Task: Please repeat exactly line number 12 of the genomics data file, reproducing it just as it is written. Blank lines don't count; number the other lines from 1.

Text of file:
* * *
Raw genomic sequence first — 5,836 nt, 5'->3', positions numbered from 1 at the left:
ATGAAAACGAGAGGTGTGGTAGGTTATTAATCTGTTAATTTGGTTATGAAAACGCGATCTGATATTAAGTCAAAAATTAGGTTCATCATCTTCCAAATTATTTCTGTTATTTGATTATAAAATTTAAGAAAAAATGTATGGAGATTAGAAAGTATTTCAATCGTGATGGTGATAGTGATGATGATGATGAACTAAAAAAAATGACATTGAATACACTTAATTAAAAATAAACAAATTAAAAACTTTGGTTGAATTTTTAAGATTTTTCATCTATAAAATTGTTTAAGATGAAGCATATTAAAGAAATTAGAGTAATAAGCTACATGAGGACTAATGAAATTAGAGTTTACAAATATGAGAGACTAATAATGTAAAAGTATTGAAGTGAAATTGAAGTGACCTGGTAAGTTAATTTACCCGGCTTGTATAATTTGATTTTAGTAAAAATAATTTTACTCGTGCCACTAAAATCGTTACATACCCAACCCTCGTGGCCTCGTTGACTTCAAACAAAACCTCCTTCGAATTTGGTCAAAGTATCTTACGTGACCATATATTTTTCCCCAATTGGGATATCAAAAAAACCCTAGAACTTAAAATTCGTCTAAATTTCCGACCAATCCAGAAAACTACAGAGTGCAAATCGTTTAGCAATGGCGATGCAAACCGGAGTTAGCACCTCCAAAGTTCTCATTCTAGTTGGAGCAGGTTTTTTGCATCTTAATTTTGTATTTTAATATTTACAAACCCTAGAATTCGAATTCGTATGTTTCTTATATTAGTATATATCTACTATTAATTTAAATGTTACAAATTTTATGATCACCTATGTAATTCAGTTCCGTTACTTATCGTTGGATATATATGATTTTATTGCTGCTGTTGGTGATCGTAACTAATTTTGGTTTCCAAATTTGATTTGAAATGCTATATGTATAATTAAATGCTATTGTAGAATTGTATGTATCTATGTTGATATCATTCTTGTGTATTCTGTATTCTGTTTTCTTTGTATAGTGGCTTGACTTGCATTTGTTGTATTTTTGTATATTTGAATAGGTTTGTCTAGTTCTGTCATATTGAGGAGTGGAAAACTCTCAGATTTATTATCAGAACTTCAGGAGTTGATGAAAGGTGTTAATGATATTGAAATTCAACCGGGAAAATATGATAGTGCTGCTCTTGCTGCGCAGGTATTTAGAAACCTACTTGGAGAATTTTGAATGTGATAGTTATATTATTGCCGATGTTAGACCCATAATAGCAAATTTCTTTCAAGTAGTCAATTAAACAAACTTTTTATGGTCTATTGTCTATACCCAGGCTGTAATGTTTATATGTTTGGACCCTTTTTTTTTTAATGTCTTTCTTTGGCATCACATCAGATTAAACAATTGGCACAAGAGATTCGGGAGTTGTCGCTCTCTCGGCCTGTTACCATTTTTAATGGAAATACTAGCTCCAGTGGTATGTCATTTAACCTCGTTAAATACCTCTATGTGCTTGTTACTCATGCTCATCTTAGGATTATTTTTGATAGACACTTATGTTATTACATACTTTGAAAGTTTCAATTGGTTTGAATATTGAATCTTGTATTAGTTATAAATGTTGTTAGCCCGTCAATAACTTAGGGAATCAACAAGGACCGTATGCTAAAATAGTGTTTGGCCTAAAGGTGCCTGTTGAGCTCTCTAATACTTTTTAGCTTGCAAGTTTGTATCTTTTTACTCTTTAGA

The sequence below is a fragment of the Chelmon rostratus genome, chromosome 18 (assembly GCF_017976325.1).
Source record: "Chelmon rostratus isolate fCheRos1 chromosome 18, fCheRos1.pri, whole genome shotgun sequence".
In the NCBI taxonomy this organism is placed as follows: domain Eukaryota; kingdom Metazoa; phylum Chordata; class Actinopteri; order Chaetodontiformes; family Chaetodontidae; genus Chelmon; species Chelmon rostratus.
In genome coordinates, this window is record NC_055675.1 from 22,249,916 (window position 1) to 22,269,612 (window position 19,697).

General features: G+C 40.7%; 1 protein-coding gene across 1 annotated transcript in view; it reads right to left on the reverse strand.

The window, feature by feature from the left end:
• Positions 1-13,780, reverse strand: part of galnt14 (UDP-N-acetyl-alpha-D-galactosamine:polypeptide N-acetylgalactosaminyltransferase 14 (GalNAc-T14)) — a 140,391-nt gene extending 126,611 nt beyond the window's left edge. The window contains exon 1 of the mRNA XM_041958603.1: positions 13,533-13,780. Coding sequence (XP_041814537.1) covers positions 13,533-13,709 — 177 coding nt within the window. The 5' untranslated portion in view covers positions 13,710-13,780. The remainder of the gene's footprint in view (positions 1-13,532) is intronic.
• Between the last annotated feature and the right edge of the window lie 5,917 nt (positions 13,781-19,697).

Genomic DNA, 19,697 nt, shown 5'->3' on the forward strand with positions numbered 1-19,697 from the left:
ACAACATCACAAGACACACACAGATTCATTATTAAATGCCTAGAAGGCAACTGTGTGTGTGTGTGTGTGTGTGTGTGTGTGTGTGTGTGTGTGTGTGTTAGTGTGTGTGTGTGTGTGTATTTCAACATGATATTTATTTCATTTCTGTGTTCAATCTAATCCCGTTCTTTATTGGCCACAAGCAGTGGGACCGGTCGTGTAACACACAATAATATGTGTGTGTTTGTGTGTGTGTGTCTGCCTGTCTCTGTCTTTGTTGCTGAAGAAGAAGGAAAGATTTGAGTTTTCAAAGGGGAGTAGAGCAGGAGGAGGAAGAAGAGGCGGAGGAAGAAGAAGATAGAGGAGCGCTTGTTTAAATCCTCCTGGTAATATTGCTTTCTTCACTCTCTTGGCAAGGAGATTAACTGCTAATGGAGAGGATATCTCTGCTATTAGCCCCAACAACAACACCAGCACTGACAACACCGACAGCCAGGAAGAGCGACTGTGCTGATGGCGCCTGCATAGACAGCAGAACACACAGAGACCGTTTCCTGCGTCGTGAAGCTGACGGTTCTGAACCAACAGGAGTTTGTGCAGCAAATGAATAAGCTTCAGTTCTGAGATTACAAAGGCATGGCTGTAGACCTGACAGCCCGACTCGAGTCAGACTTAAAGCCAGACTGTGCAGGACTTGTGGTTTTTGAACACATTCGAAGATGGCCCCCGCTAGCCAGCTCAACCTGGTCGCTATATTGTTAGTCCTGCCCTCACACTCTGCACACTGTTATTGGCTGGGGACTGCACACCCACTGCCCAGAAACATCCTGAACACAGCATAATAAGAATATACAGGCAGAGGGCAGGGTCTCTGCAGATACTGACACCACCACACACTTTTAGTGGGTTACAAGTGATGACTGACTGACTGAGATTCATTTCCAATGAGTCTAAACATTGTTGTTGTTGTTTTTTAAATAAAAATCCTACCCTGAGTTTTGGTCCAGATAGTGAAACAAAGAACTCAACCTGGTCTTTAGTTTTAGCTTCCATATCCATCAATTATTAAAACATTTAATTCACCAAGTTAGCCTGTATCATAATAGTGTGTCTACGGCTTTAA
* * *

ACAACATCACAAGACACACACAGATTCATTATTAAATGCCTAGAAGGCAACTGTGTGTGTGTGTGTGTGTGTGTGTGTGTGTGTGTGTGTGTGTGTGTTAGTGTGTGTGTGTGTGTGTATTTCAACATGATATTTATTTCATTTCTGTGTTCAATCTAATCCCGTTCTTTATTGGCCACAAGCAGTGGGACCGGTCGTGTAACACACAATAATATGTGTGTGTTTGTGTGTGTGTGTCTGCCTGTCTCTGTCTTTGTTGCTGAAGAAGAAGGAAAGATTTGAGTTTTCAAAGGGGAGTAGAGCAGGAGGAGGAAGAAGAGGCGGAGGAAGAAGAAGATAGAGGAGCGCTTGTTTAAATCCTCCTGGTAATATTGCTTTCTTCACTCTCTTGGCAAGGAGATTAACTGCTAATGGAGAGGATATCTCTGCTATTAGCCCCAACAACAACACCAGCACTGACAACACCGACAGCCAGGAAGAGCGACTGTGCTGATGGCGCCTGCATAGACAGCAGAACACACAGAGACCGTTTCCTGCGTCGTGAAGCTGACGGTTCTGAACCAACAGGAGTTTGTGCAGCAAATGAATAAGCTTCAGTTCTGAGATTACAAAGGCATGGCTGTAGACCTGACAGCCCGACTCGAGTCAGACTTAAAGCCAGACTGTGCAGGACTTGTGGTTTTTGAACACATTCGAAGATGGCCCCCGCTAGCCAGCTCAACCTGGTCGCTATATTGTTAGTCCTGCCCTCACACTCTGCACACTGTTATTGGCTGGGGACTGCACACCCACTGCCCAGAAACATCCTGAACACAGCATAATAAGAATATACAGGCAGAGGGCAGGGTCTCTGCAGATACTGACACCACCACACACTTTTAGTGGGTTACAAGTGATGACTGACTGACTGAGATTCATTTCCAATGAGTCTAAACATTGTTGTTGTTGTTTTTTAAATAAAAATCCTACCCTGAGTTTTGGTCCAGATAGTGAAACAAAGAACTCAACCTGGTCTTTAGTTTTAGCTTCCATATCCATCAATTATTAAAACATTTAATTCACCAAGTTAGCCTGTATCATAATAGTGTGTCTACGGCTTTAA